Anxiety in Children

anxiety in children

What is anxiety in children

Anxiety among children can manifest itself as a real anguish characterized by a strong sense of worry, expectation of the worst, apprehension which can  also emerge in non-specific and neutral situations.

Signs of Anxiety

When kids are anxious, they may not know how to put their feelings into words.
Instead, look for clues in their behaviour. Kids who are experiencing anxiety may:

The best way to help kids overcome anxiety is to teach them to deal with it as it comes up.

When kids get upset in an uncomfortable situation and parents take them out of the situation, they learn that getting upset is a good way to cope. Instead, it’s helpful for parents to let kids know that they’re going to be okay, even if they’re scared. You can’t promise your child that nothing bad will happen. But you can express confidence that they can face their fears and feel less afraid over time.

Encourage the child to face his fears and not run away from them
When we are afraid of something, our first reaction is to avoid what we fear most. However, avoiding anxious situations only increases anxiety. Teach the child, with the right empathy and standing next to him, that if he faces his fears, he will soon learn that anxiety naturally reduces itself over time.
If the child claims to be worried or scared about something, avoid replying with phrases like, “No, you don’t have to be!” or “Come on, it’s nothing.” This communicative modality does not help your child and instead risks making him feel the sensation of not feeling understood and accepted. Instead, try saying, “Yes, you actually seem worried. What is it that worries you? ” Then let him speak freely. Allowing time and space to cast out your fears helps to lessen them.

You can’t promise a child that their fears are unrealistic — that they won’t fail a test, that they’ll have fun ice skating, or that another child won’t laugh at them during show & tell. But you can express confidence that they’re going to be okay, that they will be able to manage it. And you can let them know that as they face those fears, the anxiety level will drop over time. This gives them confidence that your expectations are realistic, and that you’re not going to ask them to do something they can’t handle

Today’s society pushes us to strive for perfection. We offer our children numerous activities and often, unwittingly, we create the expectation that they should always be good and perfect. In this way, indirectly, we send them the message that they are not allowed to express fears and weaknesses.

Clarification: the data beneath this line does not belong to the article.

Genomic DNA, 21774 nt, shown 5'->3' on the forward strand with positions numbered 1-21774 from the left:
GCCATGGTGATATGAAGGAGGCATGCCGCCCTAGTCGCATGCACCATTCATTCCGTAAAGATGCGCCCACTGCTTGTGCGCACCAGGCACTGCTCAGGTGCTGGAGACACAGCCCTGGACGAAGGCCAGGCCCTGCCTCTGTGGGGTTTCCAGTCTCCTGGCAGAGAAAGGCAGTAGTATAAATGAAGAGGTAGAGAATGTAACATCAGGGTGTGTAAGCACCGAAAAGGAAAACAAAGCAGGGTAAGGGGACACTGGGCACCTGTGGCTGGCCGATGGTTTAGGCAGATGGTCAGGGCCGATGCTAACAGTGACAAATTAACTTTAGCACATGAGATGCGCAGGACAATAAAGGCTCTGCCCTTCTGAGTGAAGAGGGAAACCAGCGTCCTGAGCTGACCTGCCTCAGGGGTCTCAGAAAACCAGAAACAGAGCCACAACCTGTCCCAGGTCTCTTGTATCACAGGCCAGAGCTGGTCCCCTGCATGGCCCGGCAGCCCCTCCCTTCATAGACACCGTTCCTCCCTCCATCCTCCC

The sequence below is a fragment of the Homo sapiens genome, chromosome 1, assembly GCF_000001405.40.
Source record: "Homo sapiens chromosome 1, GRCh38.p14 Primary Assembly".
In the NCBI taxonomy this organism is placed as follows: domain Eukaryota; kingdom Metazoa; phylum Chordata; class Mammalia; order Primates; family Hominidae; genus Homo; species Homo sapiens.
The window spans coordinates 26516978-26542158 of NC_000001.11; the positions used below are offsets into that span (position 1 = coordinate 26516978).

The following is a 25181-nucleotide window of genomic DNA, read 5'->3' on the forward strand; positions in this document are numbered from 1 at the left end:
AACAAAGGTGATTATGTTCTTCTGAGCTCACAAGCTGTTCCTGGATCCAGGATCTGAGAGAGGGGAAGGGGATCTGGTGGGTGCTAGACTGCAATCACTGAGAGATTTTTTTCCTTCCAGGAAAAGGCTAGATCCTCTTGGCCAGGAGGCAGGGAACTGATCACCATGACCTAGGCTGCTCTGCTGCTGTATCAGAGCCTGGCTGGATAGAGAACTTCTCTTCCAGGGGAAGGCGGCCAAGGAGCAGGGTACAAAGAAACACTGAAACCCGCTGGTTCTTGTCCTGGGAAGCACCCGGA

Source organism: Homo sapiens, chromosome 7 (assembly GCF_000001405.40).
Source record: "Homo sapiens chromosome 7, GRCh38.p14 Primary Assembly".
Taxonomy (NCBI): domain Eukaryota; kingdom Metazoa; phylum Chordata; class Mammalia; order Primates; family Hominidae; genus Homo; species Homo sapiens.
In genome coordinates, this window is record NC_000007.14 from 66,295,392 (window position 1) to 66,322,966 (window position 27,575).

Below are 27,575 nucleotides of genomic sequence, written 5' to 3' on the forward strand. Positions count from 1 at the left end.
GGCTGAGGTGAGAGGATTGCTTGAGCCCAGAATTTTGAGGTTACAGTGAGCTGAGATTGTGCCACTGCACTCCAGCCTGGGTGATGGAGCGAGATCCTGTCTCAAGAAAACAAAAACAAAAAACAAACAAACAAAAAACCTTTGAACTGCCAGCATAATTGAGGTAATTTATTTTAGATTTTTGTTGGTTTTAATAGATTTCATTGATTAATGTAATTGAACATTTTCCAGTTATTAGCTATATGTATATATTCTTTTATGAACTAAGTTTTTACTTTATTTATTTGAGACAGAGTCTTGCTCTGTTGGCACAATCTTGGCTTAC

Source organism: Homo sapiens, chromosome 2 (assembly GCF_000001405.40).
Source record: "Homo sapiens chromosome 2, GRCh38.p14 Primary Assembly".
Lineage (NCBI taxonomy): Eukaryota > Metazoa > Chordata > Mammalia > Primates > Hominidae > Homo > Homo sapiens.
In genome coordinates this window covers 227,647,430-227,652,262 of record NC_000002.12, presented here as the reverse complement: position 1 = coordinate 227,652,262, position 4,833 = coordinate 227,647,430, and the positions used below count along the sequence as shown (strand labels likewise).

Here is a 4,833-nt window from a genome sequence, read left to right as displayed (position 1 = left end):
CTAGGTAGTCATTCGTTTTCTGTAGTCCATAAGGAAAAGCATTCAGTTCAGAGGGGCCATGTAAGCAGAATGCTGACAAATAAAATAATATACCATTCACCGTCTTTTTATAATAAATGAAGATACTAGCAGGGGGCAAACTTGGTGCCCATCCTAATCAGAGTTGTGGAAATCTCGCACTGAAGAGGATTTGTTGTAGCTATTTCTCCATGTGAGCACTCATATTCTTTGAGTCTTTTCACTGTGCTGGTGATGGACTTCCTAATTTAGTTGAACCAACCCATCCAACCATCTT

While it is important to encourage the child to commit, it is equally important to accept and accept their mistakes and imperfections. In this way, the child will feel “authorized” to manifest every aspect of himself and consequently to relax.

After accepting the child’s emotions and showing that you understand his or her experience, help the child solve the problem. This does not mean replacing him but helping him to identify possible solutions. Little by little, the child will realize that, by talking about it, a solution can be found and that everything can be dealt with. Furthermore, by postponing the fact that he himself found the solution, you will indirectly help to raise their self-esteem.

Many times anxious and stressed children can get lost in negative thoughts, self-criticism and be overly worried about the future. Instead of trying to directly encourage them to cheer themselves up (at the risk of making them stiffen further in their negative position) try to bring out the positive aspects of a situation or one of their characteristics. Ask the child to help you complete a job at home and send him back, for example, that without his help you would not have been able to finish in time.

If the child is faced with his fears and faces them, reward him with a simple gesture, a praise, a hug, etc … This will help him even more to get out of the vicious circle of anxiety.

Children need time to relax and to be with other children. Unfortunately, sometimes even the activities planned during the week – such as sports or piano lessons – can turn into a commitment. That is why it is important to make sure that your child engages in play activities exclusively for fun, for example: playing with the child with the games that are there at home, painting or simply laughing together over and over.

Your kids will do what you do. So, if you avoid an anxious situation, so will them. But if you face your fears, so will them. If you take care of yourself, allow yourself the opportunity to express your weaknesses and at the same time find the positive aspects of everything, you will take care of his and your well-being.

Dr. Letizia Mugnai

Dr. Letizia Mugnai

Clinical Psychologist | Family & Couple Psychotherapist

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